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Garbon Air crash: Zambia’s darkest day

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The ill-fated Zambian Airforce DHC-5D Buffalo took off from Lusaka Airport approximately six hours late, reported Ponga Liwewe for Africa Soccer Magazine in 1993.

Originally scheduled to have departed Lusaka on the morning of the April 27, there had been a delay as officials from the Foreign Ministry sought to obtain flight clearance on the scheduled route. As with most military flights, this was proving an obstacle and the pilots were advised to await confirmation from the Ministry before taking off.

With permission duly granted, flight No. AF 319, call-sign AFZ 502, made a perfect lift-off and began the first leg to Brazzaville, the capital city of Congo.

On board were 18 members of the Zambian national football squad, in good heart after taking the lead in their African Cup of Nations qualifying group by thrashing Mauritius 3-0 in Port Louis two days earlier. They were on their way to Dakar for their first World Cup second-round qualifier against Senegal.

European-based professionals Kalusha and Johnson Bwalya and Charles Musonda were not on board, the whole of the rest of the squad was there, along with the team coaches and doctor, and top football administrators.

Five hours later the plane arrived in Brazzaville for the first technical and refueling stop. At this point, unofficial sources say its main engine showed the first signs of trouble.
With its tanks full replenished, the Buffalo took off again, on the two-hour stretch to the Gabonese capital, Libreville. The scheduled 30-minute stop there was extended as further technical checks were carried out.

But a little before 11.00 pm, local time, the plane left again for Abidjan, Cote d’Ivoire, where the players were due to spend the rest of the night. In the morning, having rested and refueled the plane, they were to have made the remaining five and a half hour flight to Dakar, for their match against the Senegalese Lions.

Just minutes after Colonel Fenton Mhone took off from Libreville, however, the plane plunged into the Atlantic Ocean with the loss of all 30 passengers and crew on board. The Gabonese authorities almost immediately launched a rescue operation, but within a few hours it had become painfully obvious that nobody had survived.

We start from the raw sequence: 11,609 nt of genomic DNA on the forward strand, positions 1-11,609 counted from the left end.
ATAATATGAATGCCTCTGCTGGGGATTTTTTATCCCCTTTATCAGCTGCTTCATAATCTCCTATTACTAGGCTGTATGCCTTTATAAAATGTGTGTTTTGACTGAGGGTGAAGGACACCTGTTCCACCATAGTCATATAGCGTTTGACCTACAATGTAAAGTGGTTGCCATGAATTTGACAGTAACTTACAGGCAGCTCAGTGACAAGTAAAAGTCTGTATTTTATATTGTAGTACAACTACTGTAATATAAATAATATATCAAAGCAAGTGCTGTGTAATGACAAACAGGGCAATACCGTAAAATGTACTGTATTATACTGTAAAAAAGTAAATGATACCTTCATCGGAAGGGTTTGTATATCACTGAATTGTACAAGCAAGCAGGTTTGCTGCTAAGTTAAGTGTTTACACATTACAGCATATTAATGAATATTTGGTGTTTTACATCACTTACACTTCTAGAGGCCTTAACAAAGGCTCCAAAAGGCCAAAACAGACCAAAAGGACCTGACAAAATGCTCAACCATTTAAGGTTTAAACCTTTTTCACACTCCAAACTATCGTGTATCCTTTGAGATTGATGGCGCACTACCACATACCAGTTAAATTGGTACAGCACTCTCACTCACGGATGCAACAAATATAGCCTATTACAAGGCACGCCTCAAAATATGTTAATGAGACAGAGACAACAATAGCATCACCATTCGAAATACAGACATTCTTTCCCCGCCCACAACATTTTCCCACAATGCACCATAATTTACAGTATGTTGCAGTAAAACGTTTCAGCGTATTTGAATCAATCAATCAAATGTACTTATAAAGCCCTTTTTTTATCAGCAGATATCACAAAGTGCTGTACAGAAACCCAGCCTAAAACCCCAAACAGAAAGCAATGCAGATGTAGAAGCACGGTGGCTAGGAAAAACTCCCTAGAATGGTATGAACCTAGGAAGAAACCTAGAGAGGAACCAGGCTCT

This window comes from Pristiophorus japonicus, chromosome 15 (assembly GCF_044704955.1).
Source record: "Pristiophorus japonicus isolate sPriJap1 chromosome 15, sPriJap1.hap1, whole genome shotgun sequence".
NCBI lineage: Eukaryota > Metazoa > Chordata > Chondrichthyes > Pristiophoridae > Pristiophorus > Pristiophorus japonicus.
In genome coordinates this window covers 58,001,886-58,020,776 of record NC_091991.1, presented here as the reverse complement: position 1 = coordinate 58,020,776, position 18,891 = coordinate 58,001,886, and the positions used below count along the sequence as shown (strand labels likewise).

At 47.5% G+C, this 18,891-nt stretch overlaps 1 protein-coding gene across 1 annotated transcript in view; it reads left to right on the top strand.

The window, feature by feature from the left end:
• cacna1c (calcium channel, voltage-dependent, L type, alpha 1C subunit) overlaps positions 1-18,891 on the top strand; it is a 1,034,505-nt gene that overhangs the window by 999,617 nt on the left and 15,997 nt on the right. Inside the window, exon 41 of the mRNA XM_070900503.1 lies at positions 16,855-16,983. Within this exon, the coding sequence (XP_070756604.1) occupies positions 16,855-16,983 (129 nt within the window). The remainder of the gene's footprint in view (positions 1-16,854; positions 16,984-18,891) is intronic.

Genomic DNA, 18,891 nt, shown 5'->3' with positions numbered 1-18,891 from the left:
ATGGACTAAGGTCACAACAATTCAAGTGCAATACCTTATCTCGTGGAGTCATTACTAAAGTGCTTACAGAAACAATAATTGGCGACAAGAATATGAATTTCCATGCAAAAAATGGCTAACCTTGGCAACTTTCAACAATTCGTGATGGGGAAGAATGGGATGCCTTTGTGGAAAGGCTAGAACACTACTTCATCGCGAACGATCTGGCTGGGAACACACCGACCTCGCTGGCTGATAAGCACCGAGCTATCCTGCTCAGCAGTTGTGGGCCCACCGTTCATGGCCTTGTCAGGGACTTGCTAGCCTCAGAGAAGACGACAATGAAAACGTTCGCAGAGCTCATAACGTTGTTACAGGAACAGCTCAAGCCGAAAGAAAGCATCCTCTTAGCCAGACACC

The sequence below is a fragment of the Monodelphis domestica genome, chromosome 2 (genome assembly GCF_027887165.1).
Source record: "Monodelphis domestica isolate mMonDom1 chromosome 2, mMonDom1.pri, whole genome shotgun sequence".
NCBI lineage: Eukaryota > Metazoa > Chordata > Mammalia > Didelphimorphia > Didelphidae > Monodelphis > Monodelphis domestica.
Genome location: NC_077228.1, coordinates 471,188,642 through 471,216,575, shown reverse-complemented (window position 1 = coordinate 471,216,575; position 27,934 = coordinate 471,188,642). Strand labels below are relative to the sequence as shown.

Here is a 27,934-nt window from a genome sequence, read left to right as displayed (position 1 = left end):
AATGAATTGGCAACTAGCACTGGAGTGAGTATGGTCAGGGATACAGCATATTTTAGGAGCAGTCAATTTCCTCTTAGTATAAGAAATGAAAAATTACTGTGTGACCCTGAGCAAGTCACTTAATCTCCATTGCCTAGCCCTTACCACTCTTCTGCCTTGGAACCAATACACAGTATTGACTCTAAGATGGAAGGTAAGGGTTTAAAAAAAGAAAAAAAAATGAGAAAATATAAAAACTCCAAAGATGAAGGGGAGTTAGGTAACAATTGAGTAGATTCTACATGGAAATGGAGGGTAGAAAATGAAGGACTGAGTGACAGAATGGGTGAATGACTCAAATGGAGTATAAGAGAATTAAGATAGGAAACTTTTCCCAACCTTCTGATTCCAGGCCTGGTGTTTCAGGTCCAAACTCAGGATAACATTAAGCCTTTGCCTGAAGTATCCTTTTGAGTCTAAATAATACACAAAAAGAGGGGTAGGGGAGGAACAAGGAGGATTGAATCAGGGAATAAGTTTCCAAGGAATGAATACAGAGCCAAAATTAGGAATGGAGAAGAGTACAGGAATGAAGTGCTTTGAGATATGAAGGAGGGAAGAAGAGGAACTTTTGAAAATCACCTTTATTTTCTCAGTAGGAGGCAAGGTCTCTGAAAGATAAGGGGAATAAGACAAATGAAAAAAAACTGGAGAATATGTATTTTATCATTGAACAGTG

Meanwhile, on the morning of April 28, the first news began to filter into the Zambian capital. By mid-morning there was still no official announcement but small clusters of people huddled around any available radio and hordes of people were streaming in and out of Football Association of Zambia [FAZ] headquarters.

The first official announcement came at lunch time on the main news. On the streets of the capital and throughout the country people wept openly; an air of disbelief and shock hung over the whole country as business came to an abrupt halt.

A government spokesman announced that President Frederick Chiluba was cutting short his tour or East African states and returning home as soon as possible. Within hours of his arrival, the President appeared live on both radio and television. He announced a one-week period of national mourning, the setting up of a national trust fund and that the deceased would have a state funeral as they had died on national duty.

The FAZ executive was also holding an emergency meeting. A decision would have to be made as to whether Zambia would pull out of the African Cup of Nations and World Cup competitions or go ahead but at a later stage.